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Heißl awarded ÖAW Doc Fellowship

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[2016/03/04] Angelika Heißl's 3-year DOC fellowship granted by the Austrian Acadamy of Sciences (ÖAW) started on the 1 January 2016. The title is: "Meiotic recombination as a potential driver of microsatellite evolution". The Awards Ceremony (Stipendienverleihung) took place on 4 March 2016 in Vienna. ...  more of Heißl awarded ÖAW Doc Fellowship (Titel)

Tiemann-Boege: Winner of the OOE Forscherinnen Award 2015, Category “Gesundheit”

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Preis vom Land OÖ in der Kategorie für interdisziplinäre Forschung

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Assistant Professor Dr. Irene Tiemann-Boege and team won the 2015 Regional Award from the State of Upper Austria for Outstanding Research and Collaborative Effort. They were awarded winner in the category of Arts and Science.

Position Indication:


Single Molecule Genetics: Tiemann-Boege


Research Interests

The research interest of our lab is to study how recombination and mutation is shaping the evolution of our genome. We are using single molecule analysis to accurately characterize recombination hotspots. Homologous meiotic recombination is localized in small regions known as hotspots. Interestingly, we share only a small fraction of hotspots with our closest relative, the chimp.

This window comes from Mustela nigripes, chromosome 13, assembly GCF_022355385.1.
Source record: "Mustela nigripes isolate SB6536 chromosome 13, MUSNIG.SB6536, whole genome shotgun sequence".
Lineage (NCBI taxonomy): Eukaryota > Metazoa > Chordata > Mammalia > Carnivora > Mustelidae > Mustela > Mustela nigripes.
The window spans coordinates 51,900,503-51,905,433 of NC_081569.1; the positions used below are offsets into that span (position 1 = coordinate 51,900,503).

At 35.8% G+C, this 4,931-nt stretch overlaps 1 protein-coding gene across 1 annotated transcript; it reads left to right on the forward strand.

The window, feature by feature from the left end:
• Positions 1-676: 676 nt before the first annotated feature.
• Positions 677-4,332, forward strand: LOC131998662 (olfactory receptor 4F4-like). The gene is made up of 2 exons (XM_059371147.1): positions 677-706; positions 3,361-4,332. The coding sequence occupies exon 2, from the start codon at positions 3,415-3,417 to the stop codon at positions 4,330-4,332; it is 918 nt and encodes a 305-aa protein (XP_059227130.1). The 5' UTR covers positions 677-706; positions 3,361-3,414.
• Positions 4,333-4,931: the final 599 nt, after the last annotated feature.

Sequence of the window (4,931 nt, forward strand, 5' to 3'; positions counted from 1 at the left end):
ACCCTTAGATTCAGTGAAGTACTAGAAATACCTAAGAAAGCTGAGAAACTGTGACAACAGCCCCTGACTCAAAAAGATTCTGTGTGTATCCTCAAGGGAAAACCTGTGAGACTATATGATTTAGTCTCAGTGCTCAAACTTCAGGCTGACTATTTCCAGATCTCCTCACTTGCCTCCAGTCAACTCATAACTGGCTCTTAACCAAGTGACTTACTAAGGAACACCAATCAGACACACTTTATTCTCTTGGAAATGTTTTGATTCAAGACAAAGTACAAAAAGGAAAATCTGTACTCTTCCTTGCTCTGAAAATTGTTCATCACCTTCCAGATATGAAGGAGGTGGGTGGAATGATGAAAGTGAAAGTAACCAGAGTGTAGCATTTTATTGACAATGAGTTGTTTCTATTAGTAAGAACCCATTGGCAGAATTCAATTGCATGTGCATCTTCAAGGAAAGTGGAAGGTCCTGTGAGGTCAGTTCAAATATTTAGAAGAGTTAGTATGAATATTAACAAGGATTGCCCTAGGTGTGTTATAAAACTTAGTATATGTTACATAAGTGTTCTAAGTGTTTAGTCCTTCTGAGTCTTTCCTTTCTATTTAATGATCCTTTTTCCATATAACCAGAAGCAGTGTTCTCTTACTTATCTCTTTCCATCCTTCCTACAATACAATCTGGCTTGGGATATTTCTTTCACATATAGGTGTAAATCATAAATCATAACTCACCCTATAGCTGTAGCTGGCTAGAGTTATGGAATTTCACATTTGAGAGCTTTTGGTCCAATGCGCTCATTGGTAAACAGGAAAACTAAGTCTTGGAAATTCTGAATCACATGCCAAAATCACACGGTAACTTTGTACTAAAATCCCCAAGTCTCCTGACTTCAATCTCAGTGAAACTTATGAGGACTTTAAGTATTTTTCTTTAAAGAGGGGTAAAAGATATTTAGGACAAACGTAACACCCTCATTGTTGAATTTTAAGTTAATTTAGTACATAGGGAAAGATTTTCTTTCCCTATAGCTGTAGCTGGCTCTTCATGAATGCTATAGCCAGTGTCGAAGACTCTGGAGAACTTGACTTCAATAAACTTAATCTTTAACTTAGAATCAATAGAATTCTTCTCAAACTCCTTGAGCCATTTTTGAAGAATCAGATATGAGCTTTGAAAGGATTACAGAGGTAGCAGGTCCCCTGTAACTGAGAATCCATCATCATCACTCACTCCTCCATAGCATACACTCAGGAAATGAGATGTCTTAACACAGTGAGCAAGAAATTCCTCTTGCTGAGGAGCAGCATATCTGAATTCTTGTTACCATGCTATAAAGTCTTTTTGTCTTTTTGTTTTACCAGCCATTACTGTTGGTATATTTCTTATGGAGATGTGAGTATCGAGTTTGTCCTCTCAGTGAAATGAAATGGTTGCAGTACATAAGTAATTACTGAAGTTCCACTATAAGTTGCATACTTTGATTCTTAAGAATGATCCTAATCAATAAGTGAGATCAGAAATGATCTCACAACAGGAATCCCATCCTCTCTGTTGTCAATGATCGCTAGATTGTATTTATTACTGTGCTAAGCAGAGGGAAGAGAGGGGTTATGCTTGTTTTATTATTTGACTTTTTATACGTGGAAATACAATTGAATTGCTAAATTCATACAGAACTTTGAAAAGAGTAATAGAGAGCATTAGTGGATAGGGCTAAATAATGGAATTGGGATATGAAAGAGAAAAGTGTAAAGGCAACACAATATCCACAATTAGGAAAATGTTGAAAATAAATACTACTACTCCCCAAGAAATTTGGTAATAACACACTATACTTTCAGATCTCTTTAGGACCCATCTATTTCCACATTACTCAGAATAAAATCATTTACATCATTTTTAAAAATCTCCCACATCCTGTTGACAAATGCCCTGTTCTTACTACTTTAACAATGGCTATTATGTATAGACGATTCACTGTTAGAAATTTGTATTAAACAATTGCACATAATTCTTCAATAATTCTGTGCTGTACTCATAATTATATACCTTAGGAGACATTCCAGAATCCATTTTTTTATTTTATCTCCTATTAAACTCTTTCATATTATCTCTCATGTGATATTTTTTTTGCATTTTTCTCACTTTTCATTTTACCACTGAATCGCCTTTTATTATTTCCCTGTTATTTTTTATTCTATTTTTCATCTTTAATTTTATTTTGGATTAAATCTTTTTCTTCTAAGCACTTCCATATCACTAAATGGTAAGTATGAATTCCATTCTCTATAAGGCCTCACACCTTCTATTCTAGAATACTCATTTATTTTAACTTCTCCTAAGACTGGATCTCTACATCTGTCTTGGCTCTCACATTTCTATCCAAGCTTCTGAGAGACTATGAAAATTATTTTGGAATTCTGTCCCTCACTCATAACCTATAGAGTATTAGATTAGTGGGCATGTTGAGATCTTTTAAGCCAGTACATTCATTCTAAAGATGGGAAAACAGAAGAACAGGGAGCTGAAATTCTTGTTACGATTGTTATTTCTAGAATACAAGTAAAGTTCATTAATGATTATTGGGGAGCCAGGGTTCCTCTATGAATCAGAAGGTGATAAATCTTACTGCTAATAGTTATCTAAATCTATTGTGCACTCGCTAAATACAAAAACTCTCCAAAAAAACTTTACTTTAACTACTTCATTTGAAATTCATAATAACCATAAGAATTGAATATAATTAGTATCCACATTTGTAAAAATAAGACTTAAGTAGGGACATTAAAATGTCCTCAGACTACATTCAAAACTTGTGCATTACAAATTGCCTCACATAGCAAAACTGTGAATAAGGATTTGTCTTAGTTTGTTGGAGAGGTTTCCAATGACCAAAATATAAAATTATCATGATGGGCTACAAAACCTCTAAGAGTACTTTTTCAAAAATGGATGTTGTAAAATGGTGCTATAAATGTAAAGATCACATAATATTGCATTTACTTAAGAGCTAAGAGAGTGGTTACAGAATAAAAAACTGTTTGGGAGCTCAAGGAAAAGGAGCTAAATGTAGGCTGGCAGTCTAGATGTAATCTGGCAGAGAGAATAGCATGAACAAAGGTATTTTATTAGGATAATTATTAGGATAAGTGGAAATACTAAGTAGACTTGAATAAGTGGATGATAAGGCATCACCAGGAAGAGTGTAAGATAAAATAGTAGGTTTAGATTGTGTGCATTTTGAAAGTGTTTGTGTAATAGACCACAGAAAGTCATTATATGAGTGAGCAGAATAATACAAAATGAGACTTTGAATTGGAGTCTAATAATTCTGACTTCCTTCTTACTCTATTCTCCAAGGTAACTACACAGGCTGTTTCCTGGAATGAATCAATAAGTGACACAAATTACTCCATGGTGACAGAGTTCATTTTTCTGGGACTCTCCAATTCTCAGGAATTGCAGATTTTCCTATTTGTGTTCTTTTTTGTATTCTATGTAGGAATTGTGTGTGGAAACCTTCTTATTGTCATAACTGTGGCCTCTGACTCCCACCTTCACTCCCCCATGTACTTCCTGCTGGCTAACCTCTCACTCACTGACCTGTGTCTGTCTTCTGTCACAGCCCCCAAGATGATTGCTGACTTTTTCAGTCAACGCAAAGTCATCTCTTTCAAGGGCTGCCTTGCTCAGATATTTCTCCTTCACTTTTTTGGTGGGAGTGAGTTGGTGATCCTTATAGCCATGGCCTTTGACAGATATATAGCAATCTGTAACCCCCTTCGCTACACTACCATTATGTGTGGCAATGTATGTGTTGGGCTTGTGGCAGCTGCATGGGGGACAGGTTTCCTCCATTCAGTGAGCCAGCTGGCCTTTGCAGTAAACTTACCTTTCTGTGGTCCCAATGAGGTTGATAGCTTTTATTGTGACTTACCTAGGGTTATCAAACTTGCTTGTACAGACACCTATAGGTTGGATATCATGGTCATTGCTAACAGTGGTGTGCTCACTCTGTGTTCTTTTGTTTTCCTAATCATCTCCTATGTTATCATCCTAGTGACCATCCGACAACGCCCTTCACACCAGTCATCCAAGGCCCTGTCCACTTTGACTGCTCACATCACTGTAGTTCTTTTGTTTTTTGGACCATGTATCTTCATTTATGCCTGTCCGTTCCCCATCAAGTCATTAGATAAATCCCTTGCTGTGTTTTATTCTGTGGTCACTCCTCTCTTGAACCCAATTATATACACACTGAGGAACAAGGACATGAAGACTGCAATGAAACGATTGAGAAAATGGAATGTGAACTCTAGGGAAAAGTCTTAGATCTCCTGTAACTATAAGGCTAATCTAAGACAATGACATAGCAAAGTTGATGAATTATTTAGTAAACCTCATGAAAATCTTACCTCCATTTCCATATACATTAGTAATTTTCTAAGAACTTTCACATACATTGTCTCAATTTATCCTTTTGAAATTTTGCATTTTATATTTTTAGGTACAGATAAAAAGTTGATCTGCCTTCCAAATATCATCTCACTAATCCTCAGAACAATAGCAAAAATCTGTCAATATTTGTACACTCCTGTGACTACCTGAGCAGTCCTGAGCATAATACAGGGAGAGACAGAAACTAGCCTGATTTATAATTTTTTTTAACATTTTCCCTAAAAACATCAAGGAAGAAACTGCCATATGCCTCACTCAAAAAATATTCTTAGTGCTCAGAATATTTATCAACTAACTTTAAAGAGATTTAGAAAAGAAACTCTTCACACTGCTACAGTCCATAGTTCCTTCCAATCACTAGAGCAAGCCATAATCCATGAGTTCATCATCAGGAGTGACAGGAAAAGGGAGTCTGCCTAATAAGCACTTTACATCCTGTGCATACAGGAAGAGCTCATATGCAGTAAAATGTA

On a shorter evolutionary scale some hotspots are population-specific, and are highly variable even among different individuals. Models about recombination hotspots are incomplete and controversial with several bizarre findings such as the hotspot paradox, rapid hotspot turnover during evolution and what appear to be heritable shifts in how hotspots are recruited for recombination. In order to understand the mechanisms controlling hotspot activity and its evolution we are addressing the following research questions:
Mutation: Recombination is highly mutagenic based on direct studies in lower order organisms and indirect evidence from sequence comparisons. We are experimentally measuring the mutation frequency associated with homologous meiotic recombination in the human genome. Selection: Recent evidence suggests that recombination hotspots might play a role in the evolution of certain gene classes. Genes involved with external functions seem to have higher recombination rates than genes with intra-cellular functions. We are comparing the activity of different recombination hotspots associated with specific gene classes to test this hypothesis.

In order to study recombination hotspots, we are using a technology called bead-emulsion amplification (BEA) to analyze in parallel millions of single molecule PCR reactions. Single molecules are amplified on microscopic beads in isolation by compartments formed by an emulsion.